Yet global crude oil markets could see major supply disruption in an escalating conflict, particularly if Iran targets oil infrastructure and logistics.

“Oil markets will continue to feel the impact of the attack for the short and medium term, as Iran will likely seek to take retaliatory action. The primary concern is over oil supply from the region – Iran has previously threatened to cut off access to the Strait of Hormuz, where over 20% of global petroleum liquids pass through,” said ICIS senior analyst Ajay Parmar.

“Reduced access to the Strait will remove significant quantities of crude oil from world markets. The response from Iran will likely bring further instability to the Middle East. If conflict spreads to neighbouring countries (such as Iraq which produces around 4.7m bbl/day of crude oil), the potential threat to oil supply is even greater,” he added.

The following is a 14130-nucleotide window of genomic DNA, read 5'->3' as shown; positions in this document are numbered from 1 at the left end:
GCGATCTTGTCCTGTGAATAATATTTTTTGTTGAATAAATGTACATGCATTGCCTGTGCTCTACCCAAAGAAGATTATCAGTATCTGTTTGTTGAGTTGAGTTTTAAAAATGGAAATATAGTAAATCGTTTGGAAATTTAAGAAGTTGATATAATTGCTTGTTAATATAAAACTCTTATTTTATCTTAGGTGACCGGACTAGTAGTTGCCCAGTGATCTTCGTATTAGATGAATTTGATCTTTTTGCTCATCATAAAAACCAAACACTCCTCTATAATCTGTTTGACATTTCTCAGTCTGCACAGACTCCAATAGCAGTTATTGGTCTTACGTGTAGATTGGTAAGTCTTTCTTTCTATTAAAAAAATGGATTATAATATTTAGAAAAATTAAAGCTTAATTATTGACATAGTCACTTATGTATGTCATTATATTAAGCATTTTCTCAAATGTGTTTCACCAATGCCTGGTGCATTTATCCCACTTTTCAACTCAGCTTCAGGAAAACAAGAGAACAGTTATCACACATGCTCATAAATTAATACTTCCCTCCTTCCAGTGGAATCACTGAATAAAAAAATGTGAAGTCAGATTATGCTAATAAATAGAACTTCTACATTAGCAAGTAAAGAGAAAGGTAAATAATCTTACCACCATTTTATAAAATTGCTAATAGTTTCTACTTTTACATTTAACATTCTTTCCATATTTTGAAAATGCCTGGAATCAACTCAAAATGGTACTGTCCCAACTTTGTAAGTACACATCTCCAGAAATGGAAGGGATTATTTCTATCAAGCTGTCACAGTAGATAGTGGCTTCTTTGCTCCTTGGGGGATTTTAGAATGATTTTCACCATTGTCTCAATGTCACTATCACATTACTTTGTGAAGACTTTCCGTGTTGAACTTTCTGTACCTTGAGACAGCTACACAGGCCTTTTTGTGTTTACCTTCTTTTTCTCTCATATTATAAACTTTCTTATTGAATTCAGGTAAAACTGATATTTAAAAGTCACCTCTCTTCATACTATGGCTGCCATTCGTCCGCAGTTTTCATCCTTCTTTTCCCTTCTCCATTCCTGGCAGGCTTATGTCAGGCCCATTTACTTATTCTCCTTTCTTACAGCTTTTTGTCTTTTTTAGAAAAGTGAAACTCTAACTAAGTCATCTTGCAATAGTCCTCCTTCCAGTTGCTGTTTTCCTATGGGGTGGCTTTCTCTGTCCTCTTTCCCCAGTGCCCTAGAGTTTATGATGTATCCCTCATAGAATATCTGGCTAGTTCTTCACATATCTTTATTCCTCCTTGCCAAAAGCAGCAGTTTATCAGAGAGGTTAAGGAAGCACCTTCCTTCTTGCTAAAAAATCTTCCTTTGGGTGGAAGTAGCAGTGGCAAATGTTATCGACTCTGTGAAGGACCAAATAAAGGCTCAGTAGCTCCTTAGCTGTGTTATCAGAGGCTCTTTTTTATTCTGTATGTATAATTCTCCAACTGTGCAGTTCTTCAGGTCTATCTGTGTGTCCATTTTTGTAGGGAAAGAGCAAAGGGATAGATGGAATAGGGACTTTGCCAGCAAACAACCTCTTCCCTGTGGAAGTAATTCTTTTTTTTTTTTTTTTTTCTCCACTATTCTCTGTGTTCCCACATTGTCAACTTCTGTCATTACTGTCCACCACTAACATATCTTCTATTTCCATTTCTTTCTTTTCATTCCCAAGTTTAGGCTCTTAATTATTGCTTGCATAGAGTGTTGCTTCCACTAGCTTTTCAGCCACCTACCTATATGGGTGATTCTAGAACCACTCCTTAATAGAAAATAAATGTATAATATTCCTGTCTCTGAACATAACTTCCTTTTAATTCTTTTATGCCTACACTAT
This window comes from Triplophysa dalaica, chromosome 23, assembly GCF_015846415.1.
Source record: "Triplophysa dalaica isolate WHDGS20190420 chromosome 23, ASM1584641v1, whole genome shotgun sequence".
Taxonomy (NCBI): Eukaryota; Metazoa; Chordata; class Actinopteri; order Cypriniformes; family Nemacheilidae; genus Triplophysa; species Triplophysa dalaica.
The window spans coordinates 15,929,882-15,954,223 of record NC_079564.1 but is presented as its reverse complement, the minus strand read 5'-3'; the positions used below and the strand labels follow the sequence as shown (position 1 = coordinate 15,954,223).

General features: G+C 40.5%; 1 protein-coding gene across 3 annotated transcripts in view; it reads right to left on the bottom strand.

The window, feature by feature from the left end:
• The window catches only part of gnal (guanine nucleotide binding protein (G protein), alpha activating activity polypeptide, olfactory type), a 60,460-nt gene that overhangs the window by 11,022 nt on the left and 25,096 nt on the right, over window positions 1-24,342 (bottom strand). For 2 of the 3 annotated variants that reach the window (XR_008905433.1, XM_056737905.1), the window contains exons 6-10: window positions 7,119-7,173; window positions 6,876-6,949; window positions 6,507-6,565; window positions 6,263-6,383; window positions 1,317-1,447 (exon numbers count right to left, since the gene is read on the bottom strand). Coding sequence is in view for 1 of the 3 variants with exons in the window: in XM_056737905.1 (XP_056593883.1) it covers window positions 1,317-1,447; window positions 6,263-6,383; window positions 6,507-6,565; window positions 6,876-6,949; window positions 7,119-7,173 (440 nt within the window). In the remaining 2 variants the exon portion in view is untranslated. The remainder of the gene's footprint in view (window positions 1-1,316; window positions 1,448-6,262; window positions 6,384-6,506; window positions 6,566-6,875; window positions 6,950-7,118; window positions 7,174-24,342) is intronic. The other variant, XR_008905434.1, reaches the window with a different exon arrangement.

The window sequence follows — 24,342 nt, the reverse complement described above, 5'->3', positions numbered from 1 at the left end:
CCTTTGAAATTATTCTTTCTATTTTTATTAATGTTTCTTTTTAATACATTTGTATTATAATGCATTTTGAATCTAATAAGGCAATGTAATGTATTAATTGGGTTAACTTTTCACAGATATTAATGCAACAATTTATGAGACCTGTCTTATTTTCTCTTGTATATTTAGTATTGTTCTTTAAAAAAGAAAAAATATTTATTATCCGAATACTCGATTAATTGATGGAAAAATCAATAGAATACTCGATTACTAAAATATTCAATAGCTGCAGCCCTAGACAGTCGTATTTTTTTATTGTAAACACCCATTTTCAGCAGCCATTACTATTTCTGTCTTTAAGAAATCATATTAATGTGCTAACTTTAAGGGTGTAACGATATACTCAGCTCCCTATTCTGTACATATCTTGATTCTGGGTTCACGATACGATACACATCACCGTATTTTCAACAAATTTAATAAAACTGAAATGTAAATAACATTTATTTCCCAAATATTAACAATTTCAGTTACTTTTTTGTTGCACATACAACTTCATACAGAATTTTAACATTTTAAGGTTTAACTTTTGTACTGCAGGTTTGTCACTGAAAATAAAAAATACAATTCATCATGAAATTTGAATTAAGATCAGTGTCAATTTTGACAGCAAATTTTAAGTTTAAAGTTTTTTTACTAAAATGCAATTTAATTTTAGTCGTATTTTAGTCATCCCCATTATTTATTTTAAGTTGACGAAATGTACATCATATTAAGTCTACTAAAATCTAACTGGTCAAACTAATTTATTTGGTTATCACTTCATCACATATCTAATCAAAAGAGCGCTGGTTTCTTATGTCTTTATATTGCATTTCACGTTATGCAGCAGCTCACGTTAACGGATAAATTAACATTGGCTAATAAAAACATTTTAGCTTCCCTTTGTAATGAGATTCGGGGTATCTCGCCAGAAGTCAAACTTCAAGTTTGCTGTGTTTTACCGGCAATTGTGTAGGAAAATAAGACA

Downstream from oil, Iran cutting off the Strait of Hormuz would also directly hit exports of chemicals and polymers from the Middle East.

Around 4.7m tonnes of linear low density polyethylene (LLDPE) are projected to be exported through the strait in 2020 – representing 51% of global net exports from net exporting countries, pointed out ICIS senior Asia consultant John Richardson on the ICIS Asian Chemical Connections Blog, using statistics from the ICIS Supply and Demand Database.

For high density PE (HDPE), 4.1m tonnes of projected exports through the strait (38% of global exports) would be at risk along with 3.1m tonnes (68%) of low density PE (LDPE).